Birth in the Fax Lane -- Cesarean Surgery Info
  Improved outcomes when Patients Kept Warm
During Surgery
-- reduced post-op infections
and shorter hospital stays

Also raises questions about keeping neonates
warm at birth, especially when medical
procedures are required

Hospital operating rooms kept cold to retard the growth of airborne bacteria triple the risk of infection, claims a new study by University of California anesthesiologist Daniel Sessler. "What causes wound infection is not really bacteria floating around in the air," says Dr. Sessler, "but the patient's decreased resistance to bacteria on the skin or inside the body." Cold operating rooms can drop a patient's body temperature by as much as 4 degrees Fahrenheit. And low body temperature reduces the flow of oxygenated blood, which is essential in fighting infection. Sessler says that "the cells and enzymes responsible for immunity simply don't work well when the body is cold." Sessler and his colleagues found that in addition to a reduced rate of infection, patients whose body temperature was kept normal during surgery stayed in the hospital nearly three days less than unwarmed patients.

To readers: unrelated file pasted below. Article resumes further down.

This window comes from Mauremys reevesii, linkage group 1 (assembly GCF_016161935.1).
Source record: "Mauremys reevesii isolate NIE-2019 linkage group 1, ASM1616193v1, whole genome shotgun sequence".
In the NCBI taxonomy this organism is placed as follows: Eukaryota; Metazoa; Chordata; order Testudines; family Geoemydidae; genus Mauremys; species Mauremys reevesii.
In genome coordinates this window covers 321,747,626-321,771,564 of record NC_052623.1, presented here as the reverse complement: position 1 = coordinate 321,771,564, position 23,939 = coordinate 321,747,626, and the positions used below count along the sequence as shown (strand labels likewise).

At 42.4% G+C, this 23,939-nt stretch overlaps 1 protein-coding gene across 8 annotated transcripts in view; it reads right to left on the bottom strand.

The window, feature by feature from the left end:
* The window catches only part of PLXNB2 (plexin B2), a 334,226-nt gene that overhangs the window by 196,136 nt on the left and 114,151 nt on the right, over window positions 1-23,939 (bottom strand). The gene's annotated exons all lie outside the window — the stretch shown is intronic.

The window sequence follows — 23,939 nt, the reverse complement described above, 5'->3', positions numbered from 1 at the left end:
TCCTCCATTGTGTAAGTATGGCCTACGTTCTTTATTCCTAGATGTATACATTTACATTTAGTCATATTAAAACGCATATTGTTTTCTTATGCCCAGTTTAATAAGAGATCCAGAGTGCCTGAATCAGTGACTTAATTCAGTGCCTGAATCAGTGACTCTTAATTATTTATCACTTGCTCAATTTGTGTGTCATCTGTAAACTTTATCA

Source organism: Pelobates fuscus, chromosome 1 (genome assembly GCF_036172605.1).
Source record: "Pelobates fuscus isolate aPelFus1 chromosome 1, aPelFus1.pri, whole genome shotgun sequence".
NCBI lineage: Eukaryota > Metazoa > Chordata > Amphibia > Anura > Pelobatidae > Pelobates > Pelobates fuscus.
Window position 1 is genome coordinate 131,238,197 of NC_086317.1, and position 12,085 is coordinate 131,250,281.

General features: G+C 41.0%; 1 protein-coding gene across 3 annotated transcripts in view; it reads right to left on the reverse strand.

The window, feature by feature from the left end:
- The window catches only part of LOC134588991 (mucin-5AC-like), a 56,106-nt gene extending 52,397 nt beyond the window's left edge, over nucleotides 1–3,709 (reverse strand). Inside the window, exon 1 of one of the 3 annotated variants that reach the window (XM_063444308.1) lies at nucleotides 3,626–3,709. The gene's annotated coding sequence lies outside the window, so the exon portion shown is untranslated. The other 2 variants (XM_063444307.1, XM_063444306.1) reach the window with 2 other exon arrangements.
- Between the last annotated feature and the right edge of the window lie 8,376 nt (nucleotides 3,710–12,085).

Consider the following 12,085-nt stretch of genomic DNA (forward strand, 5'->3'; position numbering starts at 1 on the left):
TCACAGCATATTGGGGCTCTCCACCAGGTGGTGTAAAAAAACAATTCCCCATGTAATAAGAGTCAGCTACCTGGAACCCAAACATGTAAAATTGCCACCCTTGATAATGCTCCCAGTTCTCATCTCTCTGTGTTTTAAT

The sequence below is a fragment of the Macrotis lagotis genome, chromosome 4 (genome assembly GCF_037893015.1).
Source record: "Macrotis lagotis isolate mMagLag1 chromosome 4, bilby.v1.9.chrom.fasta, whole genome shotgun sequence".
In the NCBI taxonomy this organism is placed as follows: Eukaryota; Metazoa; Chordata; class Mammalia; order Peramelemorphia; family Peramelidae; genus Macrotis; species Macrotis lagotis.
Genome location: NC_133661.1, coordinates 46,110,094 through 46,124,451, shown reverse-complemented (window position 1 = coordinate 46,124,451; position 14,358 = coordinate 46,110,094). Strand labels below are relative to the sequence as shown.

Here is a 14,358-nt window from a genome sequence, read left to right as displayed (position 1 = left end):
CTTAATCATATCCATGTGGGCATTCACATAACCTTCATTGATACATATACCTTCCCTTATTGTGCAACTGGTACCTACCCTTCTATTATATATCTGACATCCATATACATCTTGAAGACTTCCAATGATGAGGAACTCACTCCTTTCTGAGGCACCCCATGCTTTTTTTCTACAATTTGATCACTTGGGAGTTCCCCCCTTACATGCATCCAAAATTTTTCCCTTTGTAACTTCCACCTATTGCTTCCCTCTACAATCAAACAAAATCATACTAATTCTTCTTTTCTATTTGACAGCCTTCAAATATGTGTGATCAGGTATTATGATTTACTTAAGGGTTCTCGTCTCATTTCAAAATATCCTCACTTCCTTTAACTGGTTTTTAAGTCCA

published in Awake! 1997